Polish crypto exchange Coinroom has suddenly shut its services in April and allegedly disappeared with customers funds, local financial news platform Money.pl revealed.
Though the exact amount involved in the alleged fraudulent act is not known yet, customers with deposits ranging from PLN 300 (around $79) to PLN 60,000 (about $15,660) came out to testify against the exchange.
Founded in 2016, Coinroom was one of the most widely used digital asset exchange in Poland and offered fiat-based crypto trading to its clients.
On April 2, the exchange sent out an email to its customers stating that it was going to terminate all contracts and requested them to withdraw deposits within a day. Anyone failing to generate a withdrawal request within the stipulated time was forced to contact the exchange for their stored funds. Interestingly, Coinroom drafted all these complex rules in its user agreement and made every customer sign it when opening an account.
According to the local daily, many customers did not receive their deposits, while some received only a partial amount.
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One customer detailed that even after receiving a withdrawal confirmation from the exchange for 2.005 BTC, he did not receive anything. Dozens of other victims also lined up to share their grievances on crypto forums.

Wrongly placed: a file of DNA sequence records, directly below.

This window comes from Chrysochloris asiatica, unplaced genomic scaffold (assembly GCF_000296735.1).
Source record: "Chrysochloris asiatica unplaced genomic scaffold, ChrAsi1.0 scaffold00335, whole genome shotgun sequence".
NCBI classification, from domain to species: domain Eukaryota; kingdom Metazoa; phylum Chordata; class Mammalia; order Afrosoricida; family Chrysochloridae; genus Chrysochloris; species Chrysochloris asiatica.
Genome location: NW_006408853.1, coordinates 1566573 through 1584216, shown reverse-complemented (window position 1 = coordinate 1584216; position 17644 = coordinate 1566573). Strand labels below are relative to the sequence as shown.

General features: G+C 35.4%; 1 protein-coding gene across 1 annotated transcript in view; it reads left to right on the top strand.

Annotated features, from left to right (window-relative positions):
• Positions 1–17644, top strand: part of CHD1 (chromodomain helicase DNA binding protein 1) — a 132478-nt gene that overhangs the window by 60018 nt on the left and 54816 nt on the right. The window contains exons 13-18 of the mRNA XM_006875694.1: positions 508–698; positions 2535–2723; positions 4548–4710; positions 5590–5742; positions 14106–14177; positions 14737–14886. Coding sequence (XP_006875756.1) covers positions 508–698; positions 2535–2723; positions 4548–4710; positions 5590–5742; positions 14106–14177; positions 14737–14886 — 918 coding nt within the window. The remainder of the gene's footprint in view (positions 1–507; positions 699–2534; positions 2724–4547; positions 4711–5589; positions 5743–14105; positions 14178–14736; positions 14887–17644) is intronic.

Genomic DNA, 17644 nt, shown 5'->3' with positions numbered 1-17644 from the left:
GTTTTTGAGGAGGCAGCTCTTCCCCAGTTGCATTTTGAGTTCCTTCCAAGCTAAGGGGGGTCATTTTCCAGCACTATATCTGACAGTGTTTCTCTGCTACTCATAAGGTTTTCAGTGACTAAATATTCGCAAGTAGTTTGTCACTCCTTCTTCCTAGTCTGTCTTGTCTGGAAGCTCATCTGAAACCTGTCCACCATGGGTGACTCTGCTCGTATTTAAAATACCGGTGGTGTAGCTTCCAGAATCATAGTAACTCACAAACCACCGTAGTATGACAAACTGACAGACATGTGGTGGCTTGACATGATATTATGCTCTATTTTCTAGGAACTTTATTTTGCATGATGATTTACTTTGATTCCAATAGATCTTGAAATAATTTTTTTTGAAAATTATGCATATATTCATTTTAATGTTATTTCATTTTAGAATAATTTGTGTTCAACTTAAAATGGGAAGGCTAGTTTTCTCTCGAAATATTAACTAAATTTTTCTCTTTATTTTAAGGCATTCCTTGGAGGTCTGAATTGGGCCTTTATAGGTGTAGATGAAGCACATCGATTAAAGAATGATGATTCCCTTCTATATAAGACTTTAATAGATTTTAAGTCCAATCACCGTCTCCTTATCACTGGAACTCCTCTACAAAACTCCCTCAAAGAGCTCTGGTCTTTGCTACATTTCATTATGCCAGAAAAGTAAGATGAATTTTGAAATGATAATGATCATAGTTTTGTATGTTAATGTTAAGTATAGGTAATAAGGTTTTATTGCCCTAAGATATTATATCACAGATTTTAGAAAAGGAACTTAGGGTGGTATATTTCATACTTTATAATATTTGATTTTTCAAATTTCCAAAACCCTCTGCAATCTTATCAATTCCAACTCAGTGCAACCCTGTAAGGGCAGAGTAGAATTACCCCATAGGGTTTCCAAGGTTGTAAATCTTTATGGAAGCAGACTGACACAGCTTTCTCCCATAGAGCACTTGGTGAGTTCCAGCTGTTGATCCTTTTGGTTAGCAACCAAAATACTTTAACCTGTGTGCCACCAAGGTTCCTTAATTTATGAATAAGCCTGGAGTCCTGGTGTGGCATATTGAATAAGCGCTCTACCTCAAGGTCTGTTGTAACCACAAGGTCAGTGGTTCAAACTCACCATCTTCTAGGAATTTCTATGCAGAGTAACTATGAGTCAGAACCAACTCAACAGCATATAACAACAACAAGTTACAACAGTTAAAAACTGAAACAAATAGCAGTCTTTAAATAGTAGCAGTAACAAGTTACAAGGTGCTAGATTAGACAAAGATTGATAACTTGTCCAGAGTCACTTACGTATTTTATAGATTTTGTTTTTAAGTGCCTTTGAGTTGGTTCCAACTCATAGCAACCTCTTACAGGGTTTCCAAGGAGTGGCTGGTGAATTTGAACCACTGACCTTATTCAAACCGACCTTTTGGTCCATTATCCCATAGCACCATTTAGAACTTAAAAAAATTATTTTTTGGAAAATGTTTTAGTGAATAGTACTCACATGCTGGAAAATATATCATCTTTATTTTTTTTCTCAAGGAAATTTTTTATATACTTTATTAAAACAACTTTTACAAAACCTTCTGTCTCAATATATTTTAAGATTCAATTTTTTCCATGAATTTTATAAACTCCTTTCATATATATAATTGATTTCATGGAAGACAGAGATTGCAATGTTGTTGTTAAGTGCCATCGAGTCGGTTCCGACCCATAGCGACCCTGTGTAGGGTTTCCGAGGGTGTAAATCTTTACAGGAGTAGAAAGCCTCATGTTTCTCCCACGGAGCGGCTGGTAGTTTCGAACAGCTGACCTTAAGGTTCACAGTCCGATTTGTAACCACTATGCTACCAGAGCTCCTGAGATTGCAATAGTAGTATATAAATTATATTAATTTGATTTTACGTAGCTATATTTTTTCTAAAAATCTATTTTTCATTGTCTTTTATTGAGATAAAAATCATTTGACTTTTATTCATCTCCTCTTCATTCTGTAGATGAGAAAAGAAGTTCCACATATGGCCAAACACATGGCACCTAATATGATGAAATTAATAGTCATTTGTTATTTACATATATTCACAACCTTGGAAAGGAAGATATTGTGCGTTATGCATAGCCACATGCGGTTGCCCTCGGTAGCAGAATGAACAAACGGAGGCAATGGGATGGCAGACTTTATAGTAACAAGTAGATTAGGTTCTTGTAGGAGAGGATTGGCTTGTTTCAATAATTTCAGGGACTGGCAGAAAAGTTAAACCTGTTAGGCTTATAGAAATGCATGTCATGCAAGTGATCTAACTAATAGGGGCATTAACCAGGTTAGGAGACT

The exchange also stopped responding to customer queries and shut its social media handles. The exchange even took down its website to completely disappear from the public domain.
Many are now suspecting that the exchange was launched to dupe customers.
Some of the victims also teamed up to file a lawsuit against the shady crypto exchange.
Troubled crypto exchanges
The slump in the crypto market over the last year has forced many exchanges to shut their services. Two crypto exchange in India – Coindelta and Coinome – went off the market this year citing a bear market and unclear regulatory needs.
Meanwhile, the woes for the financially crippled Cryptopia are deepening as its liquidators recently published their first audit report calculating a debt of at least $2.7 million to its creditors.